Global Vaccine Inequities Are Dangerous for Everyone

The U.S. needs to do more to get the world vaccinated against Covid-19

Craig Spencer MD MPH
Elemental
Published in
6 min readFeb 17, 2021

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Photo: Mufid Majnun/Unsplash

I’ve personally received more doses of a Covid-19 vaccine than 130 countries. While most of the world is still waiting for its first vaccine shipment, the United States currently administers 1.7 million doses per day, a substantial increase from the first weeks of our vaccine rollout when only health care workers like myself were vaccinated. But despite this improvement in speed, the rollout has been plagued by inequities, with populations most impacted by Covid facing the greatest hurdles. The inequities are even more staggering on the global stage.

The stark imbalance between the rapidly expanding rollouts in wealthy countries and the vaccine deserts in low- and middle-income countries is ethically problematic. It also increases the risk of a longer, more painful pandemic in the U.S., regardless of how fast we can vaccinate our population. Just as the U.S. needs to focus on an equitable and robust vaccine rollout domestically, we must help increase production and support the vaccine rollout worldwide.

To be fair, the U.S. isn’t completely absent in the global effort, even as it’s mostly focused on getting vaccines into the arms of Americans. One of the Biden administration’s first actions was to reaffirm U.S. membership in the World Health Organization, which leads the global vaccine push. The U.S. also committed to joining the Covid-19 Vaccines Global Access (COVAX) Facility, a global procurement and distribution platform for Covid vaccines. But for humanitarian, public health, and financial reasons, we need to do much more to ensure vaccines are equitably distributed and accessible around the world.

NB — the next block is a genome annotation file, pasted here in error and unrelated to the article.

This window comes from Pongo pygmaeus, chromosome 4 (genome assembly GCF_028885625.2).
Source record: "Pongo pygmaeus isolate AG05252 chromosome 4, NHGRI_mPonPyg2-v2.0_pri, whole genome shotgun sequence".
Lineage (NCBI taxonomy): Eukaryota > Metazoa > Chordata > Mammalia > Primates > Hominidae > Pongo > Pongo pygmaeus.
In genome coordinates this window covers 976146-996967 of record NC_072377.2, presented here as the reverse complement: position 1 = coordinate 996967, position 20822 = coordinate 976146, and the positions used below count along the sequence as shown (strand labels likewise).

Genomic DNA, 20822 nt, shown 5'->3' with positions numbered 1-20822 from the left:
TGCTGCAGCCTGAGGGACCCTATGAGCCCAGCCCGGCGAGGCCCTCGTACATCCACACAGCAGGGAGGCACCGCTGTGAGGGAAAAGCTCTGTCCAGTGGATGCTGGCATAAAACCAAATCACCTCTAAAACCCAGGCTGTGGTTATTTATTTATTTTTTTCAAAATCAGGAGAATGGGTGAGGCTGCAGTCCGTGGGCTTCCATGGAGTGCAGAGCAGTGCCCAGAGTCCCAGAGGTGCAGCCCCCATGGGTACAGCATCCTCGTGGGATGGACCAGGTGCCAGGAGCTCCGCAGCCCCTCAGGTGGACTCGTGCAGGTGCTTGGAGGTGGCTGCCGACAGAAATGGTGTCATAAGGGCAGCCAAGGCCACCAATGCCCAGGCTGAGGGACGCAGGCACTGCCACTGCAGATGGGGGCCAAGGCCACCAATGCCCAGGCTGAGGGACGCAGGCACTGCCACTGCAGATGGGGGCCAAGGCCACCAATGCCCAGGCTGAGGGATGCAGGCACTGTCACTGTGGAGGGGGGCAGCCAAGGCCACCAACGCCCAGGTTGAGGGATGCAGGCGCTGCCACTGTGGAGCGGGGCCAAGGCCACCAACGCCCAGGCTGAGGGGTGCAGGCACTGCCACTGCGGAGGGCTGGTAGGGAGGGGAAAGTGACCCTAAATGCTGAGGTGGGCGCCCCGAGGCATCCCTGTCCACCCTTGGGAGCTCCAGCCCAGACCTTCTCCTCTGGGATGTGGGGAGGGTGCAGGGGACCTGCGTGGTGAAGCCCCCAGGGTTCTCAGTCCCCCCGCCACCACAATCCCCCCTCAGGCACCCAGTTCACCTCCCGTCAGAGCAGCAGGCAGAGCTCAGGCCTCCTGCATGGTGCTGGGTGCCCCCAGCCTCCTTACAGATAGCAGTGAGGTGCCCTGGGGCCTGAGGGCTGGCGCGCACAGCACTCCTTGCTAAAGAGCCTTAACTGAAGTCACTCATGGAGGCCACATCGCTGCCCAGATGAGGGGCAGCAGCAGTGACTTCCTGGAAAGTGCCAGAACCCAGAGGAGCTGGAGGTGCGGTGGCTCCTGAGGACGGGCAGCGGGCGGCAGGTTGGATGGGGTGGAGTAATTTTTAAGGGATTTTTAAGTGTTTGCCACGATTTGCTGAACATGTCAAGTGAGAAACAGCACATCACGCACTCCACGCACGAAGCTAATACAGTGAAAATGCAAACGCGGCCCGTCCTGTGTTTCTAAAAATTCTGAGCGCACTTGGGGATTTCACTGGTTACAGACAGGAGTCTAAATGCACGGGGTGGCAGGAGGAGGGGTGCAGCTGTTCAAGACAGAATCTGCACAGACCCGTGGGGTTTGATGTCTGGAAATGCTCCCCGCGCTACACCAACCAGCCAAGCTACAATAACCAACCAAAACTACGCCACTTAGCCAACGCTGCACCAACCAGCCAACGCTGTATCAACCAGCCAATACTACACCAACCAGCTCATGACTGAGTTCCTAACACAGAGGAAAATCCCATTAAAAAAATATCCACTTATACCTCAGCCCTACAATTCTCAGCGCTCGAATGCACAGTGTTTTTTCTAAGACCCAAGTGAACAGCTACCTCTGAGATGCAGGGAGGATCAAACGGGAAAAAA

With its financial prowess and ample contracts, the U.S. has gobbled up much of the initial vaccine supply, reducing availability and driving up the price worldwide. A recent White House announcement projects that we will have enough vaccines for 300 million Americans by the end of July. That’s great news if you live in the U.S. The reality for much of the world isn’t so great. In places like sub-Saharan Africa — where essential items like masks and other personal protective equipment are already in short supply because of price gouging and…

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Craig Spencer MD MPH
Elemental

ER doctor | Ebola Survivor | Public Health Professor at Brown University | A Few Other Things